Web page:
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If you’re tired of getting a headache every time someone talks about computers then this page is for you. This isn’t a computer science degree but it will help you understand how a personal computer (PC) works.
A PC is a general purpose tool built around a processor. It has lots of different parts (motherboard, memory, hard disk, modem, etc.) that work together. "General purpose" means that you can do many different things with a PC. You can use it to type documents, send e-mail, browse the Web and play games.
The motherboard has been an integral part of most personal computers for more than 20 years. Think of a motherboard as a scale model of a futuristic city with many modular plug-in buildings, each using power from a common electrical system (power supply). Multiple-lane highways of various widths transport data between the buildings. The motherboard is the data and power infrastructure for the entire computer.
The processor is the "brain" of the computer and is also called the CPU (central processing unit). Everything that a computer does is overseen by the CPU.
You can think of RAM as a desk. you can lay out the stuff you’re working on and access it very quickly. Of course, the bigger you’re desk the more things you can put on it at one time.
RAM is the best known form of computer memory. RAM is considered "random access" because you can access any part of the contents directly at any given time. As opposed to serial access memory (SAM). SAM stores data as a series of memory cells that can only be accessed sequentially (like a cassette tape).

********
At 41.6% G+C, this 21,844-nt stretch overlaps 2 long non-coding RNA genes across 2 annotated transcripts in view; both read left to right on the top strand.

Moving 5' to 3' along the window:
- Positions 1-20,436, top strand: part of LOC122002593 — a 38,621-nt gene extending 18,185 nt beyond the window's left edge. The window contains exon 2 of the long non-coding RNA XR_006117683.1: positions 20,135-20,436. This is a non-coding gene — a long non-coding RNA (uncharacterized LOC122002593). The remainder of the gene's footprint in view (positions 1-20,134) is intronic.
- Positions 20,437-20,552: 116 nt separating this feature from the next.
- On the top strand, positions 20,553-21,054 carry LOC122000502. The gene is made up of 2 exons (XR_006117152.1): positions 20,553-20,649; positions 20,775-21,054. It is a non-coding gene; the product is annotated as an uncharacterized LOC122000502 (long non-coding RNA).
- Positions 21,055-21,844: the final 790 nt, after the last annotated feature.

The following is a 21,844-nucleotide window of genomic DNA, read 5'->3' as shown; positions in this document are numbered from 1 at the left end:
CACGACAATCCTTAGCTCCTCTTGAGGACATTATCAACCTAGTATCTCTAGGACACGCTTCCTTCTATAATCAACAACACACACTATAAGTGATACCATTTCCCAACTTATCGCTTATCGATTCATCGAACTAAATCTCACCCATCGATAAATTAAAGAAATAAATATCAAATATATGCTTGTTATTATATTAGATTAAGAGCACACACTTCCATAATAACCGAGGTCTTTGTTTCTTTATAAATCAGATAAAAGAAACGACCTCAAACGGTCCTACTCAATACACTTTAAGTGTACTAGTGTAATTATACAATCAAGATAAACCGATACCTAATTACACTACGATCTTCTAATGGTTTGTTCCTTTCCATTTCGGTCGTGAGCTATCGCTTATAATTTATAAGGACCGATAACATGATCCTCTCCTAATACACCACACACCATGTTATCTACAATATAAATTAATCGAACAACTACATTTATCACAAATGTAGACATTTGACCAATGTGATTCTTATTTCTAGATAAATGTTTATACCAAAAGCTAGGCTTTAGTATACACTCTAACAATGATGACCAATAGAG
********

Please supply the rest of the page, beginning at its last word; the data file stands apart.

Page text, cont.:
A Hard Drive is like a file cabinet. It is large-capacity permanent storage used to hold information such as programs and documents.
This drive allows you to listen to music CDs, load extra programs, and view files that are stored on a CD. ROM stands for “Read Only Memory” because a CD-ROM drive does not have the ability to write files to a CD.
This drive allows you to read and write files to or from a floppy disk.
The power supply converts the electricity from your wall outlet to a form that the internal parts of the computer can use and distributes it to the parts via small connectors that cannot be plugged in backwards.
This is the basic software that allows users to communicate with a computer. The most popular operating system is Windows. Others include Macintosh (Mac), Linux, Ubuntu, MS-DOS, and UNIX.
This is the interface that hard Drives, CD-ROM drives, and DVD drives use to connect to the computer. The cables used are wide gray cables that contain 40 or 80 separate wires. In the 80 wire cables, half of the wires are used to prevent signals from one wire from interfering with signals in the wires next to it. Modern IDE cables are keyed so that they cannot be plugged in backward.
PCI is currently the most common way to connect add-on devices to a computer. Common PCI devices include Modems, Sound Cards, Network Cards, etc. PCI slots are mounted on the motherboard in a row near the back edge of the computer so that the devices plugged into them can be accessed from the back of the computer.
Also called the Graphics Card. This is the device that converts computer data into signals and sends them to the monitor to be displayed.
The sound card converts digital music (music CDs or music stored in the computer) into analog (cassette tapes or video cassettes) and sends it to the speakers.
Modems allow you to get on the internet by using a phone line. They do so by calling a special computer called a Server which is in direct contact with the internet and relays the information back to your computer.
The most common type of network, by far, is Ethernet. Network cards allow you to connect multiple compute together in a network. The Internet is a network and is the largest network in existence.